WASHINGTON--National tobacco legislation may be decidedly down, but
it is not definitely dead. Following the two votes in the Senate that
defeated the comprehensive tobacco bill sponsored by Sen. John
McCain(R-Ariz), Republicans and Democrats alike vowed to continue
efforts to pass some form of legislation. But politicians throughout
Congress are in such discord on details that many doubt any tobacco
legislation will clear Congress and win the Presidents
signature in 1998.
Indeed, the tobacco legislation appears more likely to become an
issue in the November elections than to become law. Supporters of the
McCain bill accused the industry of buying votes. The defeat resulted
from "the millions in campaign contributions to those senators
who killed the bill," said Matthew L. Myers, executive vice
president of the Campaign for Tobacco-Free Kids.
American Cancer Society Statement
In a statement on the defeat of the McCain bill, the American Cancer
"As the debate on the McCain bill disintegrated, those who were
"The American Cancer Society and the public health community
Although the Senate voting did not strictly follow party lines, the
majority of Republicans voted against the McCain measure and
Democrats for it.
After the vote, House Speaker Newt Gingrich (R-Ga) said Republicans
there would work to pass a less costly bill that would focus more on
curtailing teenage smoking and drug abuse and less on imposing high
taxes on cigarettes. Senate Majority Leader Trent Lott (R-Miss) also
pledged to try to enact a less costly bill and predicted nothing as
comprehensive as the McCain bill would pass the Senate.
This led White House spokesman Michael McCurry to remark: "There
is no such thing as a slimmed-down bill that protects kids from tobaccosmoking."
Democrats threatened to try to attach the McCain provisions as
amendments to other bills in an effort to force passage, but their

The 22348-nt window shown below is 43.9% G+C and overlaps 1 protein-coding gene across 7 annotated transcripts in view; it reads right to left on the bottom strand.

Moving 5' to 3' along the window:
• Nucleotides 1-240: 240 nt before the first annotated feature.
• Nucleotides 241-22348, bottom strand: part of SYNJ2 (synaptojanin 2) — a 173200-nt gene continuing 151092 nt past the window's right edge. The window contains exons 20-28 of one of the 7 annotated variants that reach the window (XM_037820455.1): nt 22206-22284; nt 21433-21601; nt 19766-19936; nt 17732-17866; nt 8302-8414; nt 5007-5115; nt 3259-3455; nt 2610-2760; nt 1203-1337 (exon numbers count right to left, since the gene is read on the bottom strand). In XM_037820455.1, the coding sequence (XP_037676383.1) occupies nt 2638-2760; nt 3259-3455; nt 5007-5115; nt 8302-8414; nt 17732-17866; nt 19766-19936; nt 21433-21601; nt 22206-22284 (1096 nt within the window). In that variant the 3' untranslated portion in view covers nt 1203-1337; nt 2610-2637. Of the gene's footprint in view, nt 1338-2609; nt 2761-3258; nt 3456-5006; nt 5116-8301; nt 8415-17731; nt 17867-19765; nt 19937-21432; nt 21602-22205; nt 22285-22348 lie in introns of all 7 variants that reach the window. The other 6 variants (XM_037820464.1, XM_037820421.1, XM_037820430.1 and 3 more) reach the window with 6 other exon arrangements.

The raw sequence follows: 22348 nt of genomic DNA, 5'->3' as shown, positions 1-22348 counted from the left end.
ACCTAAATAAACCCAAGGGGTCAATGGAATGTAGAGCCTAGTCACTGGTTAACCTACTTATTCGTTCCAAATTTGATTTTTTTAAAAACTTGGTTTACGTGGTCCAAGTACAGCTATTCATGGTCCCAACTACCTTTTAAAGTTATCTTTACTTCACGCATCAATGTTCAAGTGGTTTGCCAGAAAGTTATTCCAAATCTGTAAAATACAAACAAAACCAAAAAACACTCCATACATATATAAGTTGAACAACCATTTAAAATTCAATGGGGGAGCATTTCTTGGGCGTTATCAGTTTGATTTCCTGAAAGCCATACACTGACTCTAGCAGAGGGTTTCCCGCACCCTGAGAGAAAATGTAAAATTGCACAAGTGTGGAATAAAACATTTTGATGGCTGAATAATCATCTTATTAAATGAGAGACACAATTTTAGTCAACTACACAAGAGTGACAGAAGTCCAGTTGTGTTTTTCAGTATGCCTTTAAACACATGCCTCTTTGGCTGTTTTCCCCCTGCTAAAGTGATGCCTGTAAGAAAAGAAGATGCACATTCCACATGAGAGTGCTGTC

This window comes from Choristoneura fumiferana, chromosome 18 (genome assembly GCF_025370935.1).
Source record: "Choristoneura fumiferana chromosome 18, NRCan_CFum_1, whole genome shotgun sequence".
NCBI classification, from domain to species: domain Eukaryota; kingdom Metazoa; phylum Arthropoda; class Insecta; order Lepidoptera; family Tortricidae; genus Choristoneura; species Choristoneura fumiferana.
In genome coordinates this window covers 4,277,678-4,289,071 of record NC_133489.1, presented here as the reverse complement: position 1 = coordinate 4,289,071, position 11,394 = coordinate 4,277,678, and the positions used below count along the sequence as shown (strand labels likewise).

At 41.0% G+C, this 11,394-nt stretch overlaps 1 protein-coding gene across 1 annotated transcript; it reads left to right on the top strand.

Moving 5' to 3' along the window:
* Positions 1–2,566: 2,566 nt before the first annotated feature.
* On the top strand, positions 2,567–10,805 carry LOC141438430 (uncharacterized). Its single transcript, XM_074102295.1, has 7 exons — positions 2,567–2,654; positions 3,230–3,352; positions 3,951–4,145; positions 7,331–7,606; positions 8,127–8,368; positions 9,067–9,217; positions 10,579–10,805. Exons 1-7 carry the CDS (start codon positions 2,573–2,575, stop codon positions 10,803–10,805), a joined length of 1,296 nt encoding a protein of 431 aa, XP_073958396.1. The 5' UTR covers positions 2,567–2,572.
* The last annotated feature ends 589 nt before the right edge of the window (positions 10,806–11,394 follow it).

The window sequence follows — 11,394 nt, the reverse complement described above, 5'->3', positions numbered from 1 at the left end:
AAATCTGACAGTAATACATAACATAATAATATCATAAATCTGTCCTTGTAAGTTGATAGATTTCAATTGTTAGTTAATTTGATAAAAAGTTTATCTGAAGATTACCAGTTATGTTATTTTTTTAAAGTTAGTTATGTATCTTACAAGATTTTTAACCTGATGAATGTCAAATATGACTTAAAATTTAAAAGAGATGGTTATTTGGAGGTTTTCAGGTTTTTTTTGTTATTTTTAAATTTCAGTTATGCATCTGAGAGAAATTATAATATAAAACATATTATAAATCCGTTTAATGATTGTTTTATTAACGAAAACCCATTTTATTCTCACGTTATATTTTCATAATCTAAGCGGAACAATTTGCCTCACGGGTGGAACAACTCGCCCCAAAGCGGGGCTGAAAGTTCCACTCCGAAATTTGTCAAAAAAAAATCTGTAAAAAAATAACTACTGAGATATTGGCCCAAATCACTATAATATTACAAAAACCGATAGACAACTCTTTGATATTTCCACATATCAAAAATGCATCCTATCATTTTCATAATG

first try won only 44 votes and was defeated.
As drafted by Sen. McCain, the bill sought to raise at least $516
billion over the next 25 years from the tobacco industry, in large
part by a $1.10 a pack increase in cigarette prices over 5 years. It
would also have expanded the Food and Drug Administrations
regulatory powers over tobacco and imposed heavy fines on tobacco
companies that did not reduce the percentage of teenagers who use
The Senate debate on the bill consumed about 80 hours over a
months time, during which senators added amendments that would
have reduced taxes for some married couples and self-employed
persons, limited the fees of attorneys suing tobacco companies, and
added money to antidrug efforts.
During the debate, the tobacco industry waged a $40 million national
advertising campaign that attacked the legislation as an unfair tax
and an attempt to increase government regulations and programs. The
advertising blitz generated a flow of communications to Capitol Hill
opposing the bill, and tobacco farmers let their home state
legislatures know of their personal financial concerns.
The tobacco industrys effort overwhelmed an ad campaign by a
group of public health organizations, including the American Cancer
Society, to explain the important health implications of the measure.
60 Votes Required
The McCain bill lost even though it appears to enjoy majority support
in the Senate because it was debated under a Senate rule that
requires 60 votes to bring a bill to the floor for a vote.
The bill fell on two procedural votes. In the first, senators voted
57 to 42--three short of the needed 60 votes--to limit debate and
bring the measure to a vote. Only two Democrats voted no, and 14
Republicans voted yes. In the second, the vote was 53 to 46 to allow
the bill to remain on the floor for further consideration.